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Is it time to downsize your house?

The Pros and Cons of downsizing your home




What is Downsizing?

Whether you’re an empty nester, facing retirement or just tired of a lot of unnecessary upkeep and hassle, moving to a smaller home is a great option for homeowners. It’s a great choice for anyone looking for a change. Even better if you struggling to keep up with the costs related to running a large home.

“So should I downsize?”

Recent data has shown that Ireland has one of the highest rates of under-occupied homes in Europe. This means that downsizing is a viable option for a number of Irish homeowners. Maybe you are eager for a change? Maybe you simply want to start a new phase in your life? In this case, downsizing can be a great opportunity to reduce or eliminate debt or obtain the home you’ve always dreamed of.

Of course, it all depends on personal circumstances, but it is always wise to act sooner rather than later if you are thinking about downsizing.

The Pros and Cons of downsizing

The Pros of downsizing

There are so many positive reasons to downsize.

The most obvious being releasing the equity (reducing/eliminating the mortgage) in your home. This means money is freed up to fund your later years. With inflation costs expected to remain high next year, downsizing will also help to ease some of the financial burden, especially around energy costs.

Another clear benefit of downsizing is being able to move closer to family or friends or perhaps closer to amenities. A smaller, more manageable house with less maintenance and clutter is also of enormous benefit. 

Think of how your life can be simplified when you’re spending less time trying to find things! Not to mention the smaller bills, conserving energy and the extra time to pursue more important and enjoyable activities.

“In a nutshell, downsizing is a great chance to improve your quality of life.”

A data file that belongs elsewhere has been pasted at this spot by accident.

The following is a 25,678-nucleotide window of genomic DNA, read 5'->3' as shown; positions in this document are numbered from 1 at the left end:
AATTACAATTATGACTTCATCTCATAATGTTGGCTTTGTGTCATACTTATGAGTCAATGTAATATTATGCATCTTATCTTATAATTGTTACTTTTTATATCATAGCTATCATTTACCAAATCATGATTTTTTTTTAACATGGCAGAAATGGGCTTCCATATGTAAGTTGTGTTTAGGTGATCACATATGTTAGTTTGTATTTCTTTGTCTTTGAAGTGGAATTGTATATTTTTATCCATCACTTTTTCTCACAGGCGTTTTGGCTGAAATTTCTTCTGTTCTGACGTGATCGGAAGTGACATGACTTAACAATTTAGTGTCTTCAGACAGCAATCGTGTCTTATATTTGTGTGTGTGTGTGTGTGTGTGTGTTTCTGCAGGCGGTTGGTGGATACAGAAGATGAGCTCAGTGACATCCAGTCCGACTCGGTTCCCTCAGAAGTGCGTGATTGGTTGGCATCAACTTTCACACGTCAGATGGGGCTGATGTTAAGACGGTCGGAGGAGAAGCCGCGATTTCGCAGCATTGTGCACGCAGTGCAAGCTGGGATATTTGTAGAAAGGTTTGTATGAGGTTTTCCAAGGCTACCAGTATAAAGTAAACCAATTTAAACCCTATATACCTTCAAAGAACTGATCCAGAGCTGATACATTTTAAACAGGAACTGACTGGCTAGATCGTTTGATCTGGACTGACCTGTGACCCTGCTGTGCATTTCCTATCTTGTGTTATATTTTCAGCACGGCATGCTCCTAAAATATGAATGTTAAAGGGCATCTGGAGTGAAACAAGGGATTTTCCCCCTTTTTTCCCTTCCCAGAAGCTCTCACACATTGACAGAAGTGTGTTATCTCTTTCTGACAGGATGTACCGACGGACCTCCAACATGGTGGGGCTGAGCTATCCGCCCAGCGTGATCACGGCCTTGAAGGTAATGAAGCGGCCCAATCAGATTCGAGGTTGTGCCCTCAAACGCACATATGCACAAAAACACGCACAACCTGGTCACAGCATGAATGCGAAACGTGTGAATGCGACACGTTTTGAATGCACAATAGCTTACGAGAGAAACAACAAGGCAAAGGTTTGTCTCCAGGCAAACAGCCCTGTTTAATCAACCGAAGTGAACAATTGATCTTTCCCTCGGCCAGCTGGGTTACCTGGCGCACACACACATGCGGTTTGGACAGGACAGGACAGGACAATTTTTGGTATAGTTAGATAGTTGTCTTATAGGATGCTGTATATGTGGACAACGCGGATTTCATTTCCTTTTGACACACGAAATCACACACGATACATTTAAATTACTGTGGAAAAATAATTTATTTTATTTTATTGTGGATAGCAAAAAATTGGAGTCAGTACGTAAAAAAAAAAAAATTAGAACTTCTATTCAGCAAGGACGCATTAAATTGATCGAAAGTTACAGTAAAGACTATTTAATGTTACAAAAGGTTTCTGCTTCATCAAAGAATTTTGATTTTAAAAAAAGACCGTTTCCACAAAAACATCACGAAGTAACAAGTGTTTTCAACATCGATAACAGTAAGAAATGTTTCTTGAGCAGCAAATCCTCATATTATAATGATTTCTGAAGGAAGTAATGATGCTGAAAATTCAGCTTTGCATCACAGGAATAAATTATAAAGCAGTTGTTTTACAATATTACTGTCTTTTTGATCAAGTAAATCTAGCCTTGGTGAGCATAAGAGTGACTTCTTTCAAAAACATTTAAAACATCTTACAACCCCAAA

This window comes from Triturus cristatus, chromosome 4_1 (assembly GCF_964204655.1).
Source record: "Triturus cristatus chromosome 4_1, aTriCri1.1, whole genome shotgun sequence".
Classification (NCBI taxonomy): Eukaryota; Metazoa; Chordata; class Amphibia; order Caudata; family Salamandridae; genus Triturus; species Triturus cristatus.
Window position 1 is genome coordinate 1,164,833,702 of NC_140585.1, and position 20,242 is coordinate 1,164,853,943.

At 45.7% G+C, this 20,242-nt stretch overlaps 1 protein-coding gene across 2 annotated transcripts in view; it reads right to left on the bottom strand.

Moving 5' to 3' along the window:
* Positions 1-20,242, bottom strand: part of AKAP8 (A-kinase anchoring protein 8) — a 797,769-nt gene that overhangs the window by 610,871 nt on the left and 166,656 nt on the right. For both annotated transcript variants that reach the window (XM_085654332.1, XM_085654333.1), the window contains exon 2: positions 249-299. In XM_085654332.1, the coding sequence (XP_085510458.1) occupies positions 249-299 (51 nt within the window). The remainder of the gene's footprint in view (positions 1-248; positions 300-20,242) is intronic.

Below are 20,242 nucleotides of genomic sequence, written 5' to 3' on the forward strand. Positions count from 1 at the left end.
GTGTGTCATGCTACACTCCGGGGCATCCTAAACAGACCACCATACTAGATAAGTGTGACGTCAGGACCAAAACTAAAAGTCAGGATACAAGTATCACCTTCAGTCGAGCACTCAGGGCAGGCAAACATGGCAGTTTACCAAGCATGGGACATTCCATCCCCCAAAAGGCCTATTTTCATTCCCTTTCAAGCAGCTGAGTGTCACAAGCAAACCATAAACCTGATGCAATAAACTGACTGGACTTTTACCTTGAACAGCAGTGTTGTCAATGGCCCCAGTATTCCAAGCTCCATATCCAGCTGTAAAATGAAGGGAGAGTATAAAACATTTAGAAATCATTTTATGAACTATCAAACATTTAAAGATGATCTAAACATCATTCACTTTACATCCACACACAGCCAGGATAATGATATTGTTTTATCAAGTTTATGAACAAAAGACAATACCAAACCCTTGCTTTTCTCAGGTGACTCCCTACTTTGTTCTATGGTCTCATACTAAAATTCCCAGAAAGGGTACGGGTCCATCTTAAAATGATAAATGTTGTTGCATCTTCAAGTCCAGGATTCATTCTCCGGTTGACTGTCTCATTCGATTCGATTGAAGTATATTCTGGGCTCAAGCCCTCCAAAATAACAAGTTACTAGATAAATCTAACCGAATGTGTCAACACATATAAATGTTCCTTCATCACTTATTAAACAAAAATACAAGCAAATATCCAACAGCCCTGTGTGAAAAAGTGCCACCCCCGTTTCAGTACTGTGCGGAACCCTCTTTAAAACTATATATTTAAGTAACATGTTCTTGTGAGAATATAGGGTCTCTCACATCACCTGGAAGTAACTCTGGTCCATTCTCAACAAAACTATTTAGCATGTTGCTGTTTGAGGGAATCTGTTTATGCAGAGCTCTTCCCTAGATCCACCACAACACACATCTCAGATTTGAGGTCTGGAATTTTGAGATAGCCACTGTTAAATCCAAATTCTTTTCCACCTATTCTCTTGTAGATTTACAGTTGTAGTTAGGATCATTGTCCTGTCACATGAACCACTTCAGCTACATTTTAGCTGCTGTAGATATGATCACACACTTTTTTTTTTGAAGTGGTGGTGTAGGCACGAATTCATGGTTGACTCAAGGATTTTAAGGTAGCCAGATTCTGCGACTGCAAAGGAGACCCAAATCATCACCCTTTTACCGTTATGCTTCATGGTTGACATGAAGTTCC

The Cons of downsizing

Downsizing your home does not come without risks. The desire to move closer to friends and families can be hamstrung, simply by a lack of available properties in the area. You may want to remain in the same location. Yet changes in the property market might make it difficult to obtain a smaller house within the same location. 

The prospect of moving house or downsizing can seem so daunting. There are so many things to think of – from the initial decision to go to an estate agent through to the final selection of fixtures and finishes. The whole process can feel like a mountain to climb. However, downsizing shouldn’t be stressful if handled correctly. Instead of being a demanding task, with the right help, downsizing and renovating can be an enjoyable, exciting, and invigorating project.

At RENOVA we specialise in being a design and build company with a focus on the Deep Retrofit of older houses. A Deep Retrofit involves stripping back to the essentials and re-building a highly insulated, air-tight, well-ventilated, and energy-efficient home. Therefore, if you are thinking about downsizing, don’t disregard the ‘doer-uppers’. Indeed, by considering houses that need renovation, you will be opening up more possibilities and opportunities to find the perfect house in a great location. Doer-uppers can be adapted to your needs and made into the home you’ve always dreamed of

What to consider before Downsizing?

Here are the 5 essential points you need to consider when approaching downsizing

1. Consider your reasons for downsizing? Is it necessary, are you happy about it, or is there another solution?

Have you thought through your reasons why? Are you looking to sell your larger house for increased equity? Is the smaller house in the area affordable? Will you be able to stay in the area you want to live in? Are you worried about your increasing household costs?  Really think about the factors, pros and cons before deciding whether to downsize or not.

2. Look for a reliable company that will help oversee the whole project